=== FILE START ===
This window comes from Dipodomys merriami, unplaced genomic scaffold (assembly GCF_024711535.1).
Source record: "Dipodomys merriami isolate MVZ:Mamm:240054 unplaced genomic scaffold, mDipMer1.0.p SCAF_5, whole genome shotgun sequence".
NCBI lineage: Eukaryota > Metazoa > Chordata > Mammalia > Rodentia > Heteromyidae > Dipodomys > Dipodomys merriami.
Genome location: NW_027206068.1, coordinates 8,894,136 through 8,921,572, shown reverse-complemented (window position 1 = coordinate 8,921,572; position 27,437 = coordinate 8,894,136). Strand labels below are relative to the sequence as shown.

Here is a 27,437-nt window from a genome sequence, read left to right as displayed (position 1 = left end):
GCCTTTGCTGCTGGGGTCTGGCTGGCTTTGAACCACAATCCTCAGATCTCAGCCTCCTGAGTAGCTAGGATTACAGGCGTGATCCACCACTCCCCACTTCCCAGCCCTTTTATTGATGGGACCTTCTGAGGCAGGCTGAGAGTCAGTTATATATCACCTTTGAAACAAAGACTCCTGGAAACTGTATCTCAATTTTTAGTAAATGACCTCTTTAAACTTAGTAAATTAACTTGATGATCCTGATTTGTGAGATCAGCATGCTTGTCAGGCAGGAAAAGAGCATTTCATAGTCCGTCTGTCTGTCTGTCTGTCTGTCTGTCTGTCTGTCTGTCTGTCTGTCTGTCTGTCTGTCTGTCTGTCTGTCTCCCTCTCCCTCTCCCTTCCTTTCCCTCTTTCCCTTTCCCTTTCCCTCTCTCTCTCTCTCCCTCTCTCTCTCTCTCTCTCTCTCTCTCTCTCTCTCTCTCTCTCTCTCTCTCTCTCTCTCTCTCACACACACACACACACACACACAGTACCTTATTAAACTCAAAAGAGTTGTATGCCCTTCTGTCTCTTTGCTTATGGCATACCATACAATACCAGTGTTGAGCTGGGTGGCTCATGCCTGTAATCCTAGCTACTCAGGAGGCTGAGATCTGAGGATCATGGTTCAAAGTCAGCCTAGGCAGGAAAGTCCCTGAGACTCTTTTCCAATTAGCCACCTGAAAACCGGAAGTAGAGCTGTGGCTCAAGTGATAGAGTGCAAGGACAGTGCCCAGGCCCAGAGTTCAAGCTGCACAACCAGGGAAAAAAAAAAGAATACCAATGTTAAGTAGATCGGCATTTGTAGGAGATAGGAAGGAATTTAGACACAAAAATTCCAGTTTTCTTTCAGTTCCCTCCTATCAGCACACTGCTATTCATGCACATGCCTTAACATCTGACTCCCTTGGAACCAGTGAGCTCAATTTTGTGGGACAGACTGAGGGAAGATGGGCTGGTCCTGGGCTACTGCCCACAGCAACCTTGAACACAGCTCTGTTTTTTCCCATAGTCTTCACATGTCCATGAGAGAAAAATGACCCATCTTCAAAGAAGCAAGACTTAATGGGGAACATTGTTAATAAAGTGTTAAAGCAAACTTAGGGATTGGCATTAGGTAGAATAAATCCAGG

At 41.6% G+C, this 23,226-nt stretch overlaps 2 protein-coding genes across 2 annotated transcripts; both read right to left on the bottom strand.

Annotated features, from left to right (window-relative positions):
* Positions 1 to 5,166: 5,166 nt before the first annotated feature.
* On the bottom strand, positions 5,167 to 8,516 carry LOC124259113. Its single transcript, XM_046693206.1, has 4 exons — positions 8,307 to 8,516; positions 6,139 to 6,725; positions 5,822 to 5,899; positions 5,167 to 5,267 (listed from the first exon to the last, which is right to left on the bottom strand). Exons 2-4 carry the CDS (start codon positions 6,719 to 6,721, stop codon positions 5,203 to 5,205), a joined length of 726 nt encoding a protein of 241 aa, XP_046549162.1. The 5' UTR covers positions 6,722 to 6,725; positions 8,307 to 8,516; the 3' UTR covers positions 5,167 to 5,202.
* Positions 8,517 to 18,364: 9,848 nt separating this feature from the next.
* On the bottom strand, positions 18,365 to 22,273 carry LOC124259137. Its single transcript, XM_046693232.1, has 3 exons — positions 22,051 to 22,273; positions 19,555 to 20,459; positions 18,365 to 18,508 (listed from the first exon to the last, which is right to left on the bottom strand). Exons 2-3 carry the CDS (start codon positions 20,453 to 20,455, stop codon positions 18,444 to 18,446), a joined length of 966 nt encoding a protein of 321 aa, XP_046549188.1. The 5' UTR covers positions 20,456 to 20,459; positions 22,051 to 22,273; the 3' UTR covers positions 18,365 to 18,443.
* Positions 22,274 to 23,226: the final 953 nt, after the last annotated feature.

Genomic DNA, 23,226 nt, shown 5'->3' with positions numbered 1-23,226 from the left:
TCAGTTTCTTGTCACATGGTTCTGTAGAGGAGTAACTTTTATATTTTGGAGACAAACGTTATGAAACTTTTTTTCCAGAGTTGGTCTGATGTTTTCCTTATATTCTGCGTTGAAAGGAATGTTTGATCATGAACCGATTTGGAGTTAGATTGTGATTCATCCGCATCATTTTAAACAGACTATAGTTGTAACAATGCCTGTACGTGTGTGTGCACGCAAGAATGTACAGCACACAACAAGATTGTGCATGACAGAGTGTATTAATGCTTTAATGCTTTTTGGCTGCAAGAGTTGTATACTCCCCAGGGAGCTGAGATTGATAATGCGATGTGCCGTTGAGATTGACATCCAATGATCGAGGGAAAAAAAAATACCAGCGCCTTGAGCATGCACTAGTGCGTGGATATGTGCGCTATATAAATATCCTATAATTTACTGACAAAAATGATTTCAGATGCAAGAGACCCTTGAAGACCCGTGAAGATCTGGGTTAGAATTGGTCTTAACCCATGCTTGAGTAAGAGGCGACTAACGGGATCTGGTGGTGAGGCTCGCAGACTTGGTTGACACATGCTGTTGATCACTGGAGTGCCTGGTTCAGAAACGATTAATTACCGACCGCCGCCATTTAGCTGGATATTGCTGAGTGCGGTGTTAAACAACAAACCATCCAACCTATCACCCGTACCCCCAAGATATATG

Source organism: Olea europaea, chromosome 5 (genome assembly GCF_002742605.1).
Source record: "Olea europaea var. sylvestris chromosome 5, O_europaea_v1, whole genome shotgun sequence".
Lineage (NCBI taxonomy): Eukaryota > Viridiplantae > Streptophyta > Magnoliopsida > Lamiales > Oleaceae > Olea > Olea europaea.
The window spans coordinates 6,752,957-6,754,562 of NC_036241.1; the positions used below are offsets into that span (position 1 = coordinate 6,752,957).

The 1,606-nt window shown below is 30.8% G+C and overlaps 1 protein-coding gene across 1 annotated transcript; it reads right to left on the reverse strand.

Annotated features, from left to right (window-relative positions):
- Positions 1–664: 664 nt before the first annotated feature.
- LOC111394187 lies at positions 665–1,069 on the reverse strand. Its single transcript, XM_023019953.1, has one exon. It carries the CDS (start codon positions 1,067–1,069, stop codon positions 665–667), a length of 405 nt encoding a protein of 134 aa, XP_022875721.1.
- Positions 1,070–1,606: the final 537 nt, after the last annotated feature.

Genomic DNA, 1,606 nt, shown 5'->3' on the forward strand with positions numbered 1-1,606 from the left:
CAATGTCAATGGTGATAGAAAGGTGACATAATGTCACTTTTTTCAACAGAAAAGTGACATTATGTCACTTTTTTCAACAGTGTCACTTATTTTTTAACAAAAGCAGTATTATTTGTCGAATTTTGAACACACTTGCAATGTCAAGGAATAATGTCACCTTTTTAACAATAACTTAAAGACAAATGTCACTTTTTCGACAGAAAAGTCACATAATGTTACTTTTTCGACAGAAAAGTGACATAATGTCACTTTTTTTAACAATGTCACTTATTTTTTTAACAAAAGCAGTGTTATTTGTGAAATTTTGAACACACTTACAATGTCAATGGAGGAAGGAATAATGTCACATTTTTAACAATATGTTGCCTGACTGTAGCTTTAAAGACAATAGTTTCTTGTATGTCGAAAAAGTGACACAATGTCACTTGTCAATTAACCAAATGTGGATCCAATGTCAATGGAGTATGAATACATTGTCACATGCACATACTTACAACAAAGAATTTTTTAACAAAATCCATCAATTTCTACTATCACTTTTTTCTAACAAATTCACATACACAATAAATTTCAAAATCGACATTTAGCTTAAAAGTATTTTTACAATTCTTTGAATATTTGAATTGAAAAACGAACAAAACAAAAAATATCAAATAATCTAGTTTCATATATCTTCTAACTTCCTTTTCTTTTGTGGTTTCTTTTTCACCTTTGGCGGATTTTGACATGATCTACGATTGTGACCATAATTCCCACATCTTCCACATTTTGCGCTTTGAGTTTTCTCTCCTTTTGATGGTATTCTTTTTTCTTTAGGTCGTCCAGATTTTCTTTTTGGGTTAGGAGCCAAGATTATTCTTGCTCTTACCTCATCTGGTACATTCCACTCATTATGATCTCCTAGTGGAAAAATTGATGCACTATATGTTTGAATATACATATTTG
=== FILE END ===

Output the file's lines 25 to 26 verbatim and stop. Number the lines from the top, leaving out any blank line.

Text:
Genomic DNA, 1,606 nt, shown 5'->3' on the forward strand with positions numbered 1-1,606 from the left:
CAATGTCAATGGTGATAGAAAGGTGACATAATGTCACTTTTTTCAACAGAAAAGTGACATTATGTCACTTTTTTCAACAGTGTCACTTATTTTTTAACAAAAGCAGTATTATTTGTCGAATTTTGAACACACTTGCAATGTCAAGGAATAATGTCACCTTTTTAACAATAACTTAAAGACAAATGTCACTTTTTCGACAGAAAAGTCACATAATGTTACTTTTTCGACAGAAAAGTGACATAATGTCACTTTTTTTAACAATGTCACTTATTTTTTTAACAAAAGCAGTGTTATTTGTGAAATTTTGAACACACTTACAATGTCAATGGAGGAAGGAATAATGTCACATTTTTAACAATATGTTGCCTGACTGTAGCTTTAAAGACAATAGTTTCTTGTATGTCGAAAAAGTGACACAATGTCACTTGTCAATTAACCAAATGTGGATCCAATGTCAATGGAGTATGAATACATTGTCACATGCACATACTTACAACAAAGAATTTTTTAACAAAATCCATCAATTTCTACTATCACTTTTTTCTAACAAATTCACATACACAATAAATTTCAAAATCGACATTTAGCTTAAAAGTATTTTTACAATTCTTTGAATATTTGAATTGAAAAACGAACAAAACAAAAAATATCAAATAATCTAGTTTCATATATCTTCTAACTTCCTTTTCTTTTGTGGTTTCTTTTTCACCTTTGGCGGATTTTGACATGATCTACGATTGTGACCATAATTCCCACATCTTCCACATTTTGCGCTTTGAGTTTTCTCTCCTTTTGATGGTATTCTTTTTTCTTTAGGTCGTCCAGATTTTCTTTTTGGGTTAGGAGCCAAGATTATTCTTGCTCTTACCTCATCTGGTACATTCCACTCATTATGATCTCCTAGTGGAAAAATTGATGCACTATATGTTTGAATATACATATTTG